Meeting up with friends for food and drinks in the city always seems to end with me bemoaning the state of my ATM balance the next morning. Last weekend, my solution to going out without going broke was to skip the wine bars and take advantage of the beautiful weather by having a wine and cheese outing in Central Park. With wine from Trader Joe's and cheese and bread from East Village Cheese, it was a great way to catch up with friends, people watch, and most of all, relax.
Trader Joe's love is not an unknown sentiment on the pages of Serious Eats, but you can never sound enough praise for their three-buck-chuck. If you've never had it before, go out and buy a case—now. It goes for cheap, but doesn't taste like it, and will put your $10 Barefoot wine to shame. I met my friend in front of the NYU dorms on 14th Street, conveniently located next to the Trader Joe's Wine Shop. After picking up a bottle or two, we turned the corner at 3rd Ave and headed down to East Village Cheese to complete our Friday afternoon picnic.
I first discovered this inconspicuous East Village cheese haven on my way to sample Otafuku's okonomiyaki. After noticing all the people bustling in and out, I stopped and stared at the hand-written signs that covered every inch of the shop's window space. Very cheap cheese. Along with the most wallet-friendly cheese you've ever encountered, the shop also carries a number of pastas, jams, breads, crackers, and even a deli. We picked up an enormous half-round of Brie and a Balthazar baguette, both ringing up at only $1.99 each. Remember, this place is cash only—lucky for me that day, I managed to have ten bucks left in my wallet. It tends to get very busy with people getting off of work, so if you can, try to go during your lunch hour when you won't be cramped and rushed—plus, the Balthazar baguettes won't have run out already.
Once we got to the park, we discovered that perhaps drinking red wine in 95 degree heat was not the best of ideas. Paying for a suntan has always been a strange concept to me, even as people like to chime, "Nothing in this world is free." Yet, sitting beneath the merciless rays and surrounded by sunbathing park-goers, my friend looked on the bright and budget-minded side and said, "At least it's cheaper than a tanning salon."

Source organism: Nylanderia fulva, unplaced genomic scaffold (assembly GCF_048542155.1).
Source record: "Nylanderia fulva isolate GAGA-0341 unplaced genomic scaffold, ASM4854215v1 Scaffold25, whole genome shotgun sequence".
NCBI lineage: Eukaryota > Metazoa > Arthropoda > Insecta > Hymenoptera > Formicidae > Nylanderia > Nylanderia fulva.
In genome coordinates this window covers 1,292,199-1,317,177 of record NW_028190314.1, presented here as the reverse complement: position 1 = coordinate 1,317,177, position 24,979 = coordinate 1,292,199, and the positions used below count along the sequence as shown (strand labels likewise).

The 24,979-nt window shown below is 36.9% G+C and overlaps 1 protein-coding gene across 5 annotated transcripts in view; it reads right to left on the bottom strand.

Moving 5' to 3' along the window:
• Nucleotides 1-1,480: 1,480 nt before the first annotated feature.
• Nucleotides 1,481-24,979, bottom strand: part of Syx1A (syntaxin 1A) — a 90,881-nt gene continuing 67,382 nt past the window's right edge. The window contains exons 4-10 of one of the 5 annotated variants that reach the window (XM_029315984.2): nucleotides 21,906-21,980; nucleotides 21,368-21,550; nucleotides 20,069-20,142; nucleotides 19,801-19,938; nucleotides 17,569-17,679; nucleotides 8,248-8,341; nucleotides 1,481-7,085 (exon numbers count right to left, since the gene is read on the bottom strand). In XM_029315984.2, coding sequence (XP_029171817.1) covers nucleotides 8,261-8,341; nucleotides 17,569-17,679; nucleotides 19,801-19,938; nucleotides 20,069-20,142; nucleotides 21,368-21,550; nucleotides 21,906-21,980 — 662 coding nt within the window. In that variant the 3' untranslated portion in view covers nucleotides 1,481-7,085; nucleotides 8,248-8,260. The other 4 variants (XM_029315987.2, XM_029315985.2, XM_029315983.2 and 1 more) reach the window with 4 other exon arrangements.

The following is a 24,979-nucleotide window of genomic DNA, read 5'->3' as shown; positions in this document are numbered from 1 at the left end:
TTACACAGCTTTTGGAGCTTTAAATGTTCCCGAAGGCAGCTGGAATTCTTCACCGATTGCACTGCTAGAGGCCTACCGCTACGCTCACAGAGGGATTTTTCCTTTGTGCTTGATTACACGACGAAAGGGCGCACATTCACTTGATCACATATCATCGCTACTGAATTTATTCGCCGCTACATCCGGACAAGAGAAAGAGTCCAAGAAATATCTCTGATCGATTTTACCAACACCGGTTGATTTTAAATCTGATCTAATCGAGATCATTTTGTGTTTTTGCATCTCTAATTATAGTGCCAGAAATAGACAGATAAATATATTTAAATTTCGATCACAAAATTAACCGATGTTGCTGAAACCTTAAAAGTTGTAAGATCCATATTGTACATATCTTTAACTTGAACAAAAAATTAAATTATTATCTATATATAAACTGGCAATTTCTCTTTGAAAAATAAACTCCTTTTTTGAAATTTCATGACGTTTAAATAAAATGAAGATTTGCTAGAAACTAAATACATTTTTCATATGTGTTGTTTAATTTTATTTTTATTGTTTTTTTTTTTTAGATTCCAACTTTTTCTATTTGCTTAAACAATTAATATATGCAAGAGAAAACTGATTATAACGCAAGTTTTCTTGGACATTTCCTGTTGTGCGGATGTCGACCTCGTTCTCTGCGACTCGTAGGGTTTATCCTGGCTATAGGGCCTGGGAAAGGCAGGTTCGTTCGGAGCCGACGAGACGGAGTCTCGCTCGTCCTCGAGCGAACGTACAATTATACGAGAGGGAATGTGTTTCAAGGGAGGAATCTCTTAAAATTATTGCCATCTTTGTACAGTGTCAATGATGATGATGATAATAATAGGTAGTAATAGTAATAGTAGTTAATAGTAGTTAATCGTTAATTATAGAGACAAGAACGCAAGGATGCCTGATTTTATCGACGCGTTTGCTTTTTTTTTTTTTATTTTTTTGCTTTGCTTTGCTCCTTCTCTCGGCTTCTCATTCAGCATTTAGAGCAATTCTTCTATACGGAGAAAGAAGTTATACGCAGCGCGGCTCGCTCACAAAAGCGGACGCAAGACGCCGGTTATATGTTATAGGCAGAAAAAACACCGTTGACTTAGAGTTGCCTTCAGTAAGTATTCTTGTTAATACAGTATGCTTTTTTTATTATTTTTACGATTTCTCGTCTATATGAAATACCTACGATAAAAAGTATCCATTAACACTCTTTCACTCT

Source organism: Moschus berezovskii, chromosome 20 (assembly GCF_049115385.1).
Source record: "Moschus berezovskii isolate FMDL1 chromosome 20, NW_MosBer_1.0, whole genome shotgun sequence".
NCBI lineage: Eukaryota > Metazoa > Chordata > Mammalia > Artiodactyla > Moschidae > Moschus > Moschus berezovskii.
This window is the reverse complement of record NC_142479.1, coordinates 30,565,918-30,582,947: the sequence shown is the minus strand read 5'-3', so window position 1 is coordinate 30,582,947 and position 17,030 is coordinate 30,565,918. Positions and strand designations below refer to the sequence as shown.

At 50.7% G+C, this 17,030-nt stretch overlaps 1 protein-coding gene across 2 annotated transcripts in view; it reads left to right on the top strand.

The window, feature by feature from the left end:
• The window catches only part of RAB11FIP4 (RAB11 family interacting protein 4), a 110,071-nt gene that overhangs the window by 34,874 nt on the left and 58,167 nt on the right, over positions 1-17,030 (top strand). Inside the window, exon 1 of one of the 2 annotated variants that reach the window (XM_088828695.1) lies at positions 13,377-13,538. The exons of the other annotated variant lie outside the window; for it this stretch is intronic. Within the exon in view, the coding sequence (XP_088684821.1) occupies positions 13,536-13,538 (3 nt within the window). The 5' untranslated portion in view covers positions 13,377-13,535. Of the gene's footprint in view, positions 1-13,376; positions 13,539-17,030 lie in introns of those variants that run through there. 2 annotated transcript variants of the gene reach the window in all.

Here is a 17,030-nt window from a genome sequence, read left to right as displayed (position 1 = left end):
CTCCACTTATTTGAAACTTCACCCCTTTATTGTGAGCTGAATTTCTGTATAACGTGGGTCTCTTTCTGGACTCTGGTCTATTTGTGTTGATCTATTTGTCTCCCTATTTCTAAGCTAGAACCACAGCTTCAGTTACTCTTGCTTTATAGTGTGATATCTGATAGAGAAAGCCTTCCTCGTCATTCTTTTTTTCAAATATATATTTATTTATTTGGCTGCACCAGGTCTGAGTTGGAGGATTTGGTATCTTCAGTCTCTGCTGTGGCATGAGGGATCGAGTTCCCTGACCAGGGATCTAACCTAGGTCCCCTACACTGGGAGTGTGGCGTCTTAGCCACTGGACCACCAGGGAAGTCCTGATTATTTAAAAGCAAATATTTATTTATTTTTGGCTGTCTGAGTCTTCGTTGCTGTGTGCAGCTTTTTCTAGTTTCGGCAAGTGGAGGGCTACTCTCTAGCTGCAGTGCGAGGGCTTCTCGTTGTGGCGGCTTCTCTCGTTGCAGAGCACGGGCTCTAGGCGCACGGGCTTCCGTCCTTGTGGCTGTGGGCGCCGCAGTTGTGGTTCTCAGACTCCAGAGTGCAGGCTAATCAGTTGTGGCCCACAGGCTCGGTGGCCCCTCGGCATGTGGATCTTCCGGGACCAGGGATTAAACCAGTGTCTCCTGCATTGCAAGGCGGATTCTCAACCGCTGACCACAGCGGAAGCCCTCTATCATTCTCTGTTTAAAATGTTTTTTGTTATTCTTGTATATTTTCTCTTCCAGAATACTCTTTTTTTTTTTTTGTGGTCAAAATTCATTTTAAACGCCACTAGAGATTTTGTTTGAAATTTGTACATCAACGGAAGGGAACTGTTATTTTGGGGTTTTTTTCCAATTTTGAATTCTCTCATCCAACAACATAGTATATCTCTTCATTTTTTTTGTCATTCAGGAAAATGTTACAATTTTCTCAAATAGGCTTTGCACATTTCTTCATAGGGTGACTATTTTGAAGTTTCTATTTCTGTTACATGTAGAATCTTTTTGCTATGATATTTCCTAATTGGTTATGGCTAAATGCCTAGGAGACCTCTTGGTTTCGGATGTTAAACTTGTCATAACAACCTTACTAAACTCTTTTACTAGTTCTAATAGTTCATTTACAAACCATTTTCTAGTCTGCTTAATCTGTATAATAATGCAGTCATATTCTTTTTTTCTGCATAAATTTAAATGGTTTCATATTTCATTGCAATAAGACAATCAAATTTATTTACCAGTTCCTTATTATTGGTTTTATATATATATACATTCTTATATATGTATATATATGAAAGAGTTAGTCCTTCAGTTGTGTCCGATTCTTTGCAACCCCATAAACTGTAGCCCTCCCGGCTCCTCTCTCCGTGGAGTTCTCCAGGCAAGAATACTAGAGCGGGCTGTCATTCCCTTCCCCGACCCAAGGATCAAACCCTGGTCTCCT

The rest of the weekend continued to prove that going out with friends doesn't mean spending all the money you don't actually have. At the Greenpoint Tavern in Williamsburg, bartenders serve up a $3.50 32 oz Styrofoam cup of Bud that's so big you have to hold it with two hands—not exactly eco-friendly, but budget-friendly and greener for your wallet nonetheless.
On Saturday, the Village Voice's Siren Festival on Coney Island (a behemoth day of free live music) was a fantastic time that was topped off by a trip to Nathan's (sadly, Totonno's was closed). The calorie counts almost scared me off, but I opted for the Kid's Meal, which was just enough food at a good price: one hot dog, small fries, a drink, and a toy to keep me occupied on the long Subway ride home—all for $4.49. You may feel silly ordering food off the kid's menu, but I have no shame—plus, the portion size makes me feel a teeny bit less guilty about chowing down on fast-food, especially with the sky-high caloric values staring me in the face.
East Village Cheese
40 3rd Avenue, New York NY 10003-5504 (b/n 9th Street and 10th Street; map) 212-477-2601
Trader Joe's Wine
138 E 14th Street, New York NY 10003 (b/n 3rd Avenue and Irving Place; map) 212-529-4612
188 Bedford Avenue, Brooklyn NY 11211 (b/n North 6th Street and North 7th Street; map) 718-384-9539
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